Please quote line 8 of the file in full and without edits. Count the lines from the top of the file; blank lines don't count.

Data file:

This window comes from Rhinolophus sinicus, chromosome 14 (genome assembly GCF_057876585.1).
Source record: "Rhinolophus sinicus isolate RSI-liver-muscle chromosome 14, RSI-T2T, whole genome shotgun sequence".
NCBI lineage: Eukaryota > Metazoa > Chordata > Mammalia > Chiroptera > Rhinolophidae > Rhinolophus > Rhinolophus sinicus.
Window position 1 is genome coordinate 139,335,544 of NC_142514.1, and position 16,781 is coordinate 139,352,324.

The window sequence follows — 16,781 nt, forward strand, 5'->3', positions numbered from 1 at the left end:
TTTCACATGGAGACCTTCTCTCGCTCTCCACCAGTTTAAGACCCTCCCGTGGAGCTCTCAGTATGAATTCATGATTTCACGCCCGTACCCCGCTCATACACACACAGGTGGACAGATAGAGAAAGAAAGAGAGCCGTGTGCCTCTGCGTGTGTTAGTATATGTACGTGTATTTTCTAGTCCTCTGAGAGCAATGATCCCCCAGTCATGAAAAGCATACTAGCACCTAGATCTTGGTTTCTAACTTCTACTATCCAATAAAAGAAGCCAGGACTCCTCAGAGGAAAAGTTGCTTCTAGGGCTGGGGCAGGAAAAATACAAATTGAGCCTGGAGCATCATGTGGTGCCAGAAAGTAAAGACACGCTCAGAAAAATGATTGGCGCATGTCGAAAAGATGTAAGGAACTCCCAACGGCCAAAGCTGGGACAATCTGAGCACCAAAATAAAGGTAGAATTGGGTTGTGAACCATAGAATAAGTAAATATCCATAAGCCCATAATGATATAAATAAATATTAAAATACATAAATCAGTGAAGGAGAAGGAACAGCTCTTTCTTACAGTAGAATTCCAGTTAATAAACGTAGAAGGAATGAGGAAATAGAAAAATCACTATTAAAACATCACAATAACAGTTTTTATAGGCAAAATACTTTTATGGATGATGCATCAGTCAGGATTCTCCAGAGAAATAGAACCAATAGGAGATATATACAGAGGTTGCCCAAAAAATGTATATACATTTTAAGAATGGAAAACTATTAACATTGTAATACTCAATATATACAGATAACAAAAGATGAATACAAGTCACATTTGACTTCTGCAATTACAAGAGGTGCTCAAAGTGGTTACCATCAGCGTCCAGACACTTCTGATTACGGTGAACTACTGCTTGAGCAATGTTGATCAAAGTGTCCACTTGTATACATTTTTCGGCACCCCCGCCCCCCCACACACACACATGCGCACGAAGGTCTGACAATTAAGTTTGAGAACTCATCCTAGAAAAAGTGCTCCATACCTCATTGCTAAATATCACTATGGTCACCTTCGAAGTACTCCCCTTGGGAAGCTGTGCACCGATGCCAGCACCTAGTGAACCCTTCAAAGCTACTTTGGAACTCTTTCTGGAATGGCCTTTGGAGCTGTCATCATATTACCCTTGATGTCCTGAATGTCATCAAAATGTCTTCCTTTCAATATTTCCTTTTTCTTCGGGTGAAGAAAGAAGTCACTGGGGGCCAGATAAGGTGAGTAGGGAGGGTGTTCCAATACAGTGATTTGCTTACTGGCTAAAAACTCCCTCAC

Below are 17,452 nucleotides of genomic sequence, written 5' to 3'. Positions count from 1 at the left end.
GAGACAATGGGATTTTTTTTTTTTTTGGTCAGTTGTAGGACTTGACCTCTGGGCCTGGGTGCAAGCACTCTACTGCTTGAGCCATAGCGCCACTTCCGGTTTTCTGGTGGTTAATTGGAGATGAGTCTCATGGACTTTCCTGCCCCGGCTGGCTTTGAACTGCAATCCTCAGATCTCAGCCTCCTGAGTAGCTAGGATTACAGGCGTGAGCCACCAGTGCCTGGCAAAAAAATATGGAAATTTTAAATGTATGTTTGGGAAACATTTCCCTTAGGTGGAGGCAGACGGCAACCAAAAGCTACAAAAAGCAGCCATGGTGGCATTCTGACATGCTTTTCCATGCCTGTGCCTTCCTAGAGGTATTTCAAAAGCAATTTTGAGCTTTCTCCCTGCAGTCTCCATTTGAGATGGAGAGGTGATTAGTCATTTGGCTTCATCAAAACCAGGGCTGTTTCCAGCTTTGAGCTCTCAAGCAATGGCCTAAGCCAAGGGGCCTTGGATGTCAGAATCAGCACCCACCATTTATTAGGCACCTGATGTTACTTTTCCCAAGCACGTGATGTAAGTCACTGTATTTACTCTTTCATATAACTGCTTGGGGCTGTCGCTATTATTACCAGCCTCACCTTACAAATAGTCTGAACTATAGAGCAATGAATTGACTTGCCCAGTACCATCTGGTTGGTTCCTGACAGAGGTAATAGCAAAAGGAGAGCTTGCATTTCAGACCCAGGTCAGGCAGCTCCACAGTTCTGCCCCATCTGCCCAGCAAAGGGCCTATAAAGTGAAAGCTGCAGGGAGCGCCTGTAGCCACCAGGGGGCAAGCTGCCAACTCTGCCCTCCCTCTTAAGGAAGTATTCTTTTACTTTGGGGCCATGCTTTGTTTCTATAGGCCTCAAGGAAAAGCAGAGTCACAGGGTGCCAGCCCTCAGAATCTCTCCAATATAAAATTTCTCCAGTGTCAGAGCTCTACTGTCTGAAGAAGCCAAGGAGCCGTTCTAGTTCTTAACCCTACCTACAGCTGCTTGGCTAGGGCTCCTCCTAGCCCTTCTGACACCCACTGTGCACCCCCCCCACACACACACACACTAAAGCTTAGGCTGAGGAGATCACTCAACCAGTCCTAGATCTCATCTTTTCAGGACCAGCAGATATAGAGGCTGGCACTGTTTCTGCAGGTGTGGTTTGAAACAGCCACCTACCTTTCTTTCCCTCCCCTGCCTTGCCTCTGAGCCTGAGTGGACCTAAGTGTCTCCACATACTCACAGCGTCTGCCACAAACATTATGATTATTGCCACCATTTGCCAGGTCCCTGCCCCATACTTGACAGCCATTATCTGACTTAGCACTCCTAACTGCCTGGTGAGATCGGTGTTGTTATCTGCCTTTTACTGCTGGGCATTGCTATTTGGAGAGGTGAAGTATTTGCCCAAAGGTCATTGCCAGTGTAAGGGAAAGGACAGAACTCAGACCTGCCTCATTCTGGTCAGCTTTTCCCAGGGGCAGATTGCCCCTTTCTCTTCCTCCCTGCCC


GAGACAATGGGATTTTTTTTTTTTTTGGTCAGTTGTAGGACTTGACCTCTGGGCCTGGGTGCAAGCACTCTACTGCTTGAGCCATAGCGCCACTTCCGGTTTTCTGGTGGTTAATTGGAGATGAGTCTCATGGACTTTCCTGCCCCGGCTGGCTTTGAACTGCAATCCTCAGATCTCAGCCTCCTGAGTAGCTAGGATTACAGGCGTGAGCCACCAGTGCCTGGCAAAAAAATATGGAAATTTTAAATGTATGTTTGGGAAACATTTCCCTTAGGTGGAGGCAGACGGCAACCAAAAGCTACAAAAAGCAGCCATGGTGGCATTCTGACATGCTTTTCCATGCCTGTGCCTTCCTAGAGGTATTTCAAAAGCAATTTTGAGCTTTCTCCCTGCAGTCTCCATTTGAGATGGAGAGGTGATTAGTCATTTGGCTTCATCAAAACCAGGGCTGTTTCCAGCTTTGAGCTCTCAAGCAATGGCCTAAGCCAAGGGGCCTTGGATGTCAGAATCAGCACCCACCATTTATTAGGCACCTGATGTTACTTTTCCCAAGCACGTGATGTAAGTCACTGTATTTACTCTTTCATATAACTGCTTGGGGCTGTCGCTATTATTACCAGCCTCACCTTACAAATAGTCTGAACTATAGAGCAATGAATTGACTTGCCCAGTACCATCTGGTTGGTTCCTGACAGAGGTAATAGCAAAAGGAGAGCTTGCATTTCAGACCCAGGTCAGGCAGCTCCACAGTTCTGCCCCATCTGCCCAGCAAAGGGCCTATAAAGTGAAAGCTGCAGGGAGCGCCTGTAGCCACCAGGGGGCAAGCTGCCAACTCTGCCCTCCCTCTTAAGGAAGTATTCTTTTACTTTGGGGCCATGCTTTGTTTCTATAGGCCTCAAGGAAAAGCAGAGTCACAGGGTGCCAGCCCTCAGAATCTCTCCAATATAAAATTTCTCCAGTGTCAGAGCTCTACTGTCTGAAGAAGCCAAGGAGCCGTTCTAGTTCTTAACCCTACCTACAGCTGCTTGGCTAGGGCTCCTCCTAGCCCTTCTGACACCCACTGTGCACCCCCCCCACACACACACACACTAAAGCTTAGGCTGAGGAGATCACTCAACCAGTCCTAGATCTCATCTTTTCAGGACCAGCAGATATAGAGGCTGGCACTGTTTCTGCAGGTGTGGTTTGAAACAGCCACCTACCTTTCTTTCCCTCCCCTGCCTTGCCTCTGAGCCTGAGTGGACCTAAGTGTCTCCACATACTCACAGCGTCTGCCACAAACATTATGATTATTGCCACCATTTGCCAGGTCCCTGCCCCATACTTGACAGCCATTATCTGACTTAGCACTCCTAACTGCCTGGTGAGATCGGTGTTGTTATCTGCCTTTTACTGCTGGGCATTGCTATTTGGAGAGGTGAAGTATTTGCCCAAAGGTCATTGCCAGTGTAAGGGAAAGGACAGAACTCAGACCTGCCTCATTCTGGTCAGCTTTTCCCAGGGGCAGATTGCCCCTTTCTCTTCCTCCCTGCCC